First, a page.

And wouldn't Kirchick be the one advocating that in order to be properly gay one has to support a certain agenda? He finishes his column with two more specific criticisms of Matt Foreman, two criticisms that actually mention his name instead of just complaining about gay liberals: that he opposes same-sex marriage and that he opposes the trans-exclusive ENDA. On the second, that's been debated ad nauseum this past year on this site, and I'm sure you all already have an opinion there.
But the first is, like, what? What sort of evidence does he have that the XD of an organization that supports same-sex marriage quite publicly secretly opposes it? Well, some people he worked with signed the Beyond Same Sex Marriage text, a not so radical document that says that same-sex marriage isn't the only issue gays should worry about, that there are other sorts of families to support, and that there are other related issues that need to be addressed.
So, basically, some people at the Task Force said there were other important issues in addition to marriage and Foreman didn't resign in protest. Kirchick's serious credibility problem on the issue of marriage.
This is all more interesting in light of that column Kirchick wrote back in August calling for gays to support Bush's agenda in the Middle East:
Gay people have a special role to play in the war against Islamic totalitarianism. We are not just random potential victims like anyone else in the West — we are special targets. As such, gays must speak out with special fervor about the threat this mortal enemy poses to Western freedoms.[...]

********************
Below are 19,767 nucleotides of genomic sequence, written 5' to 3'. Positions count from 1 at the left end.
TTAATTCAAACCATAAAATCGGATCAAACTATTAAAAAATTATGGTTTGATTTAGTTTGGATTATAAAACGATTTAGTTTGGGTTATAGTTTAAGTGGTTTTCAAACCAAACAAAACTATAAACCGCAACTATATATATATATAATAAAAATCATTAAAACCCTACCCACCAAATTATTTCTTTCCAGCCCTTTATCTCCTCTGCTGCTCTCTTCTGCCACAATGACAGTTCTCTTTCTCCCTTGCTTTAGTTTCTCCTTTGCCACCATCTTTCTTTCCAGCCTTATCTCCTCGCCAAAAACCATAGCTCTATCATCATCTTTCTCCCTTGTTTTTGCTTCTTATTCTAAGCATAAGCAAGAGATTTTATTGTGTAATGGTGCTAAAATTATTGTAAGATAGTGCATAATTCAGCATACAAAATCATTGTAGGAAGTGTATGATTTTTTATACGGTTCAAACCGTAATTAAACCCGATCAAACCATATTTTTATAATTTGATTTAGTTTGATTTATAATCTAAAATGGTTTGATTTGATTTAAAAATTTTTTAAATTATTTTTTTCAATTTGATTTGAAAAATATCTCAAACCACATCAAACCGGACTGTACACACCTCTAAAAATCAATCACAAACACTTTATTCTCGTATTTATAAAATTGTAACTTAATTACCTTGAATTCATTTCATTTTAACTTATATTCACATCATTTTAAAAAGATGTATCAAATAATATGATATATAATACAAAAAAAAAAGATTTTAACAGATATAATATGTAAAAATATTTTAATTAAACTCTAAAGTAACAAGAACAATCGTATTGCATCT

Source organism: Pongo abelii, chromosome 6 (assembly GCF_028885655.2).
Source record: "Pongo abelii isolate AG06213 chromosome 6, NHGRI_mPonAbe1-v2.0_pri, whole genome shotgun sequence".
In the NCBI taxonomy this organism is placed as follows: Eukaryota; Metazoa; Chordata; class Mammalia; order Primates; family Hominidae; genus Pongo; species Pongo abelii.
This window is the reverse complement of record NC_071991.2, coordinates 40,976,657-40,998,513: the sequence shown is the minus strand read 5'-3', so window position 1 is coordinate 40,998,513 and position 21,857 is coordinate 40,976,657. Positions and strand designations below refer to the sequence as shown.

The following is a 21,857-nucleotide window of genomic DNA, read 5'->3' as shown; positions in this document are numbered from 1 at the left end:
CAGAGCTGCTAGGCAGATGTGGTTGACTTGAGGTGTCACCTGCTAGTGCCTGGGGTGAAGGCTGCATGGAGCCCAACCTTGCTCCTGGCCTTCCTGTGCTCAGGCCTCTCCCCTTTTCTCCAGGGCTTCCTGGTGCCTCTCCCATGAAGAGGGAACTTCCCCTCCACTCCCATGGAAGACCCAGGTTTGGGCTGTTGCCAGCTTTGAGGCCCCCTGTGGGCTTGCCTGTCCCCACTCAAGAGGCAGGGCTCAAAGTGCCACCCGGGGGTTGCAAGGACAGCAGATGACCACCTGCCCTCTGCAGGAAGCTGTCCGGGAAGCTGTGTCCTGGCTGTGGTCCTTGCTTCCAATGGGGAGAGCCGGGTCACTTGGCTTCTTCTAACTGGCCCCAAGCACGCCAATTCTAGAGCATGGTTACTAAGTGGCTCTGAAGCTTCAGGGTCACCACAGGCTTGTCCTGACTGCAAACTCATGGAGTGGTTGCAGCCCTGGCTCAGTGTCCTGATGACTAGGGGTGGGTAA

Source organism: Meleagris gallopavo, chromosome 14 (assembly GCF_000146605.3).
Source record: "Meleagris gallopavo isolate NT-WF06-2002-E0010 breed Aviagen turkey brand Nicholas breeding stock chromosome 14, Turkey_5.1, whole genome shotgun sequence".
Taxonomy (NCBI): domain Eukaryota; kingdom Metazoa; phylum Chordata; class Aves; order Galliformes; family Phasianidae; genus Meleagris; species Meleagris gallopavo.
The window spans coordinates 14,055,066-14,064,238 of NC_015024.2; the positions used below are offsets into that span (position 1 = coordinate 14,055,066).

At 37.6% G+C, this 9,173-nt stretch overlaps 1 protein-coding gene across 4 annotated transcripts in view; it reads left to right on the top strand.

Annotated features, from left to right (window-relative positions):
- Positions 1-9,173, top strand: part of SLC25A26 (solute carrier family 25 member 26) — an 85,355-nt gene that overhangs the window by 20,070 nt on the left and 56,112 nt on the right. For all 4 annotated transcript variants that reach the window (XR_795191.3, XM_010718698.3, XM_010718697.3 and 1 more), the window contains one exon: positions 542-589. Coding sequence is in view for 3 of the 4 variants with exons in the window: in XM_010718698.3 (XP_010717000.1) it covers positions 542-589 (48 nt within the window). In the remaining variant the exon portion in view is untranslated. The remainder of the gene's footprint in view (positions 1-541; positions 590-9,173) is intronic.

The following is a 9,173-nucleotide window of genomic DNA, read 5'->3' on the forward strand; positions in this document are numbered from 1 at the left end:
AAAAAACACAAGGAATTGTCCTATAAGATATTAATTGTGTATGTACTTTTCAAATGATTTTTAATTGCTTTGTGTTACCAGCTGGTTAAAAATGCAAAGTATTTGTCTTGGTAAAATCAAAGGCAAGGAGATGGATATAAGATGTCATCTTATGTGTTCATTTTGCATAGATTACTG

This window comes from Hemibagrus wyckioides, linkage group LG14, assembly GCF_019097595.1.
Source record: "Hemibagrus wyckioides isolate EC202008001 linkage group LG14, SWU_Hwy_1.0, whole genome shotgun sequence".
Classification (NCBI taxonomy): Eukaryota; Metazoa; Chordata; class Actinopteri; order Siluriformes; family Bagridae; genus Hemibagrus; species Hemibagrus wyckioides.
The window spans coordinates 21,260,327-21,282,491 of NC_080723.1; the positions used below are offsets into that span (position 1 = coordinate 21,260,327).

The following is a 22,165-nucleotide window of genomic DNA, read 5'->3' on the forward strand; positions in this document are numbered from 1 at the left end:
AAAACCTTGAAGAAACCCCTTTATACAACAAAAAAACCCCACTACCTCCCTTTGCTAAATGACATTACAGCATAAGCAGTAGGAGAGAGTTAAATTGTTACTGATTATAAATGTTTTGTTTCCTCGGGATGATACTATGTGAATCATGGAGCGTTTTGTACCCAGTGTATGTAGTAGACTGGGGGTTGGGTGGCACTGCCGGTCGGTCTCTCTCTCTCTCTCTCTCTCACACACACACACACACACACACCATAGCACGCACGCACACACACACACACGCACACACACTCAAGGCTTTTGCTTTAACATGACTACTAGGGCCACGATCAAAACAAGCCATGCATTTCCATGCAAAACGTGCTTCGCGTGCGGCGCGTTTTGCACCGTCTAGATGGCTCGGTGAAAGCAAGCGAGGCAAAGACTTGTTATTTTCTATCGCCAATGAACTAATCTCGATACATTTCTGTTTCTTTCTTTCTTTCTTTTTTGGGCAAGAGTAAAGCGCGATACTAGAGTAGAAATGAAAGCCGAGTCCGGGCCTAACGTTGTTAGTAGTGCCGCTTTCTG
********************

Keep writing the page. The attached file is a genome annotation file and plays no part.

Gay people have fought long and hard against domestic political opponents in the battle for civic equality. We have not apologized about our way of life or equivocated about the continuing injustices we face. Likewise, the medieval adversary of Islamofascism is one that we must stare down with even greater fervor.
So fighting Islamofascism, whatever that means, is a gay issue, but sexual liberation and reproductive freedom aren't? Does that make any sense?
Well, in the context of the power at play here, it does. Kirchick, like other conservatives, is scares shitless of the Middle East, so that issue is important to all gays. Gays are less likely than the population at large to have quality health care, but that doesn't include him, so it's not an issue.
I could go on and on about the logical fallacies of such an argument, but it's not and never has been about logic. It's about these sorts getting what they want while maintaining the privilege they receive in other areas of their lives, whether it comes from being rich, white, male, American, or anything else they think gay rights activism isn't related to. It's about having a fundamentally different relationship with queerness than other gays do. It's about seeing gay rights politics as trying to get a checklist of legislation through political bodies instead of trying to improve the lives of gay people.
And it might have a lot to do with this (from the column):
In 2004 about 25% of self-described gay voters supported Bush for president (the actual number is likely higher, given the fact that many gay people probably don't feel comfortable identifying themselves as such to a pollster).
Look, I'm not the one who said that conservative gays are more likely to be closeted and dealing with more internalized homophobia than liberal gays. Kirchick did!